One thing that should be done first is to go in the correct order and receive the Lectorate first.
    Thanked by 2eft94530 hilluminar
  • Liam
    Posts: 3,023
    Depends on the diocese, I imagine, since bishops may choose to limit instituted lectors and acolytes to seminarians en route to Holy Orders (diaconate or priesthood).
  • drforjc
    Posts: 4
    Looking carefully at canons 230 and 231 in the 1983 CCL, CGZ, I see that it specifically mentions lay persons and does not mention receiving minor orders. Neither does the law itself require seminary training. I imagine that would be at the discretion of the ordinary or other competent ecclesiastical authority. Stulte, neither does it specify an order or that one cannot exercise the ministry of acolyte without having first received that of lector.
  • drforjc,

    (Is that pronounced "Doctor for Christ")

    I must ask in ignorance: have acolytes ever been something other than a part of minor orders?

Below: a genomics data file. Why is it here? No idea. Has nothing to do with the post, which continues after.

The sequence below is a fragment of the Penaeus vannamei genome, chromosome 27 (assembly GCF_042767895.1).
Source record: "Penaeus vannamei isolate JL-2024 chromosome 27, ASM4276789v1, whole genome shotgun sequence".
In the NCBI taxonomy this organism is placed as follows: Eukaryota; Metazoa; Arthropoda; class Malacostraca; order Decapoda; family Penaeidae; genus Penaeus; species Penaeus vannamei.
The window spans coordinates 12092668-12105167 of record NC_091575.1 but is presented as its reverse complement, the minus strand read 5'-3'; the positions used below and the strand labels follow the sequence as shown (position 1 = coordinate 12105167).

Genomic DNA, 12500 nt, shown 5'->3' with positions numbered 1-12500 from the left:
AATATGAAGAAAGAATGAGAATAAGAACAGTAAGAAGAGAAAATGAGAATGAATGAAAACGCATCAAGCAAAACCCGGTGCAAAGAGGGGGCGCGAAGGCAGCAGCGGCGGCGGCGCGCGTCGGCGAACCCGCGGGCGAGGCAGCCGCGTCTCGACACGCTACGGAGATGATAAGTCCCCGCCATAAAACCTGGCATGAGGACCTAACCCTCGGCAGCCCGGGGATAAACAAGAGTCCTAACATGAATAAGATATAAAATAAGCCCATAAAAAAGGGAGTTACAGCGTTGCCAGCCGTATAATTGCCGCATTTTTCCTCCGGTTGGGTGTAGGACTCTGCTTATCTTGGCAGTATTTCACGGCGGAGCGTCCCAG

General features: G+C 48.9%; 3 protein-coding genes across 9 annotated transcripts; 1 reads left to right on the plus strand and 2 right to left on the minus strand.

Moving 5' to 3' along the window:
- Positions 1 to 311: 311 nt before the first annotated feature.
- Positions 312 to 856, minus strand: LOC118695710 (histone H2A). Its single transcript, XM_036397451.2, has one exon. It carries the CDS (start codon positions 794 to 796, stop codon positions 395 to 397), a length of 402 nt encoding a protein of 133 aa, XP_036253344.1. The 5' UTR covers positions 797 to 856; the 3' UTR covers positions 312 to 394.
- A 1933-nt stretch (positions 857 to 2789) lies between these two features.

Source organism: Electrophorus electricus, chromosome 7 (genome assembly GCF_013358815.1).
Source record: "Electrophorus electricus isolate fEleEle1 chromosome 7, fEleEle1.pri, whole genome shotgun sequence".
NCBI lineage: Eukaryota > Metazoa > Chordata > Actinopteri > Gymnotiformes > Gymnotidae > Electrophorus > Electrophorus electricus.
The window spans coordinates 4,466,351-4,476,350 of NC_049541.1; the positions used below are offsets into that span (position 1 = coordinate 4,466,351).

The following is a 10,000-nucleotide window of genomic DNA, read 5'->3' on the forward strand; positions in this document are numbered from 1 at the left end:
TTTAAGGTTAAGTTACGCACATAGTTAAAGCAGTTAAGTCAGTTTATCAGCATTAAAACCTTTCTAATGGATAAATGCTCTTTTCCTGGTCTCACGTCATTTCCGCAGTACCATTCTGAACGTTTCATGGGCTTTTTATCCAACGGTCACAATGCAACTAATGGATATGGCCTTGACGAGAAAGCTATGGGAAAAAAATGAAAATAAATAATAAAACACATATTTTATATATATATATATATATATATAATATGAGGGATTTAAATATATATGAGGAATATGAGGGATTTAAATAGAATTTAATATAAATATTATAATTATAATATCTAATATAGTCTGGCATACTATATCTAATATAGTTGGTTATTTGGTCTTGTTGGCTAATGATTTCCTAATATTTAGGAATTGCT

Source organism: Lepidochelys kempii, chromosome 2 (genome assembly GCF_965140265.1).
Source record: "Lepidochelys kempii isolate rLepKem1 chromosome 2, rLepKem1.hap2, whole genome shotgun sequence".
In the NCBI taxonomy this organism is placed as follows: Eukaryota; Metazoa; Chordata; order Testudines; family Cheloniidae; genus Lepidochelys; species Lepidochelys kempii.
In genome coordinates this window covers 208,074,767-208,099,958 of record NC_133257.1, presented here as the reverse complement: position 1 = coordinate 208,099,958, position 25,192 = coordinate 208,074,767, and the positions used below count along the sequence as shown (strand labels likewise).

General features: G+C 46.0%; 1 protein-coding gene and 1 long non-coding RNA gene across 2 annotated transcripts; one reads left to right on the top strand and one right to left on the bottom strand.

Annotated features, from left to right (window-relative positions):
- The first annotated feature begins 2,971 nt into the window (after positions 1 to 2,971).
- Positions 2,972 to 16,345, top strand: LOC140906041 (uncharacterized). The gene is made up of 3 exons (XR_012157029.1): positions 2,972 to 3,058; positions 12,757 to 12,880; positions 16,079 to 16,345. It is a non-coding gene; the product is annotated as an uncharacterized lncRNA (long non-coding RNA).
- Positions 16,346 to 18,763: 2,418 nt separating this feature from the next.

• a_f_hawkins
    Posts: 478
    CGZ, well they are no longer minor orders, as the EWTN link, above, says
    The lay ministries (they are no longer called minor orders) of lector and acolyte were established by Pope Paul VI in 1973 with the apostolic letter “Ministeria Quaedam.” They are to be given to all candidates for orders. These ministries are also open to male laity not aspiring to sacred orders, but in reality few dioceses have made effective use of this possibility.
  • Male laity


    Much lost in translation.
  • a_f_hawkins
    Posts: 478
    Maybe, but there isn't an official translation, and EWTN has summarised. What we have is two separate paragraphs :
    III. Ministeria christifidelibus laicis commetti possunt, ita ut candidates ad sacramentum Ordinis reservata non habeantur.
    VII. Institutio Lectoris et Acolythi, iuxta venerabilem traditionem Ecclesiae, viris reservatur.
  • Institutio Lectoris et Acolythi, iuxta venerabilem traditionem Ecclesiae, viris reservatur.


    This is the part that got lost in translation.